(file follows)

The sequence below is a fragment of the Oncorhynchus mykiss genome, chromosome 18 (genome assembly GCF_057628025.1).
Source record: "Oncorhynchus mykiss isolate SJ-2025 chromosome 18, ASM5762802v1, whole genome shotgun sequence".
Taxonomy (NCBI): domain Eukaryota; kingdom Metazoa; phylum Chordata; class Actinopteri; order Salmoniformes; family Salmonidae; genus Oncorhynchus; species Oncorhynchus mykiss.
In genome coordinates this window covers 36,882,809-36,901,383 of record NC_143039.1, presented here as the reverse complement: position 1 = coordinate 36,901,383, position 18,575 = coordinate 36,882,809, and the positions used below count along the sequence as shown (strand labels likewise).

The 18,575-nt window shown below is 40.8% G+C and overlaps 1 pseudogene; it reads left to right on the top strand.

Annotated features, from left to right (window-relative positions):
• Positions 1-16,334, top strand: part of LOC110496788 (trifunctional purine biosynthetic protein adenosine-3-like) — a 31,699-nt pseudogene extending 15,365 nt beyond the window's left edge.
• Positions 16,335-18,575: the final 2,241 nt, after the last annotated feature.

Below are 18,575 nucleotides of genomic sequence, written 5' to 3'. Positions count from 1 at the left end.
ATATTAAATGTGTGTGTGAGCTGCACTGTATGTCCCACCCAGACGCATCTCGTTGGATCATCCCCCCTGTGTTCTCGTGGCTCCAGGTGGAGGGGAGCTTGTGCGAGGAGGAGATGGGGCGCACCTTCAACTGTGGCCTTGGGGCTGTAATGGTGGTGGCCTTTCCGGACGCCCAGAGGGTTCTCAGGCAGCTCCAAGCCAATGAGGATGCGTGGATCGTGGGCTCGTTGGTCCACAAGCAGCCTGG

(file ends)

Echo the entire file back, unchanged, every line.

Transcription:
The sequence below is a fragment of the Oncorhynchus mykiss genome, chromosome 18 (genome assembly GCF_057628025.1).
Source record: "Oncorhynchus mykiss isolate SJ-2025 chromosome 18, ASM5762802v1, whole genome shotgun sequence".
Taxonomy (NCBI): domain Eukaryota; kingdom Metazoa; phylum Chordata; class Actinopteri; order Salmoniformes; family Salmonidae; genus Oncorhynchus; species Oncorhynchus mykiss.
In genome coordinates this window covers 36,882,809-36,901,383 of record NC_143039.1, presented here as the reverse complement: position 1 = coordinate 36,901,383, position 18,575 = coordinate 36,882,809, and the positions used below count along the sequence as shown (strand labels likewise).

The 18,575-nt window shown below is 40.8% G+C and overlaps 1 pseudogene; it reads left to right on the top strand.

Annotated features, from left to right (window-relative positions):
• Positions 1-16,334, top strand: part of LOC110496788 (trifunctional purine biosynthetic protein adenosine-3-like) — a 31,699-nt pseudogene extending 15,365 nt beyond the window's left edge.
• Positions 16,335-18,575: the final 2,241 nt, after the last annotated feature.

Below are 18,575 nucleotides of genomic sequence, written 5' to 3'. Positions count from 1 at the left end.
ATATTAAATGTGTGTGTGAGCTGCACTGTATGTCCCACCCAGACGCATCTCGTTGGATCATCCCCCCTGTGTTCTCGTGGCTCCAGGTGGAGGGGAGCTTGTGCGAGGAGGAGATGGGGCGCACCTTCAACTGTGGCCTTGGGGCTGTAATGGTGGTGGCCTTTCCGGACGCCCAGAGGGTTCTCAGGCAGCTCCAAGCCAATGAGGATGCGTGGATCGTGGGCTCGTTGGTCCACAAGCAGCCTGG